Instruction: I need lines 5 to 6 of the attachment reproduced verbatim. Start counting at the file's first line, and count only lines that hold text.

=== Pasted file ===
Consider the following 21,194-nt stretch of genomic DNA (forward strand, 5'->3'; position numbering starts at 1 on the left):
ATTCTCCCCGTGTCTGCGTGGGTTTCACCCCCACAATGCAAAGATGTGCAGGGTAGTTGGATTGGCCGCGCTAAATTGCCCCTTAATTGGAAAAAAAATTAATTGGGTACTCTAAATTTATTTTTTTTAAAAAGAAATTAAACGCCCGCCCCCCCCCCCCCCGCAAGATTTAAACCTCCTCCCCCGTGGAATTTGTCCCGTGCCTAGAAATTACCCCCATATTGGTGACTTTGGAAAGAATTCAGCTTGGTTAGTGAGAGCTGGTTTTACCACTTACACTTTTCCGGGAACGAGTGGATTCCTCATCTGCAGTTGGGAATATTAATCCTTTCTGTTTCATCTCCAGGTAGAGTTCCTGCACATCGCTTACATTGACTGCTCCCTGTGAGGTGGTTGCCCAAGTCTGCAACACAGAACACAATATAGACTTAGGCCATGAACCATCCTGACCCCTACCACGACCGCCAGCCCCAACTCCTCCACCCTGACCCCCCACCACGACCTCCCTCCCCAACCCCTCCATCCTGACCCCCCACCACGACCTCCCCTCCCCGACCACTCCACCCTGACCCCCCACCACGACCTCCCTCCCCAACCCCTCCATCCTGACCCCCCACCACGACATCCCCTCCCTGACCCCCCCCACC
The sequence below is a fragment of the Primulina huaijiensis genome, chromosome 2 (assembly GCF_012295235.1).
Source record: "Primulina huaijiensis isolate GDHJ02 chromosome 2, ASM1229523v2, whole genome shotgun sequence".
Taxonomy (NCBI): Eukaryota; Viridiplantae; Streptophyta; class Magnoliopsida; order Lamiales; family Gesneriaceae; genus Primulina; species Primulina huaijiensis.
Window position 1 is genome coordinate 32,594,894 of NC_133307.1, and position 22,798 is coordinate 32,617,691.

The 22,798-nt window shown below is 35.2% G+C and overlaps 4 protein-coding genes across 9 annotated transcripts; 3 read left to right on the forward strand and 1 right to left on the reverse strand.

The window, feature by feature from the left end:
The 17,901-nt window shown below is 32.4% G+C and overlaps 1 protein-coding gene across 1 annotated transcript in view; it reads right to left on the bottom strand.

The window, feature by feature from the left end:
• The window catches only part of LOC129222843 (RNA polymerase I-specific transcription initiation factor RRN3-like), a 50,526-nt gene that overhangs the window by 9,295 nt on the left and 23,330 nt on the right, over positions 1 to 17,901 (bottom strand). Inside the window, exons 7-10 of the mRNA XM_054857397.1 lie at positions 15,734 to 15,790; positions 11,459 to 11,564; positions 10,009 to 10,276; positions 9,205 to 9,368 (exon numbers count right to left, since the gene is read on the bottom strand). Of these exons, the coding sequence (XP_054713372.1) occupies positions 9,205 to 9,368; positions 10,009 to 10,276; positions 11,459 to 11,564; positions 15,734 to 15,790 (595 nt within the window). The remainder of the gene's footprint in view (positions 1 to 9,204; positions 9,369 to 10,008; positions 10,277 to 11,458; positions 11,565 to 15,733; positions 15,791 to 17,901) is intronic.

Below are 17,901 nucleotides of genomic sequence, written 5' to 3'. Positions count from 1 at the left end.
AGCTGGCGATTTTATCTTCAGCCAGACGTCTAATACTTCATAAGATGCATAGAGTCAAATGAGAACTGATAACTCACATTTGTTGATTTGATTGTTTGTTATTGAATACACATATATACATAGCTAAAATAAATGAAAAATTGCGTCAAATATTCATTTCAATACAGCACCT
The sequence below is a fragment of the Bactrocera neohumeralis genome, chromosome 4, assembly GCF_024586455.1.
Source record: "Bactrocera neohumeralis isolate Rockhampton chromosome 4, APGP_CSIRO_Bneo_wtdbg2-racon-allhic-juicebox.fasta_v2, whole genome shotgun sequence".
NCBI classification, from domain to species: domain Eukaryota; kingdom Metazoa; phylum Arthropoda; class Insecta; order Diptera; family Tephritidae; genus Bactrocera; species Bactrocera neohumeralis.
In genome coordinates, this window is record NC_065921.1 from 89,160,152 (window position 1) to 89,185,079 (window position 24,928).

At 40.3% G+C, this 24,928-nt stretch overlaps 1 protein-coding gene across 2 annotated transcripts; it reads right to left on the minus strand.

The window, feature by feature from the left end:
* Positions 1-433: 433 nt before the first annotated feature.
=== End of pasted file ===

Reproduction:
Taxonomy (NCBI): Eukaryota; Viridiplantae; Streptophyta; class Magnoliopsida; order Lamiales; family Gesneriaceae; genus Primulina; species Primulina huaijiensis.
Window position 1 is genome coordinate 32,594,894 of NC_133307.1, and position 22,798 is coordinate 32,617,691.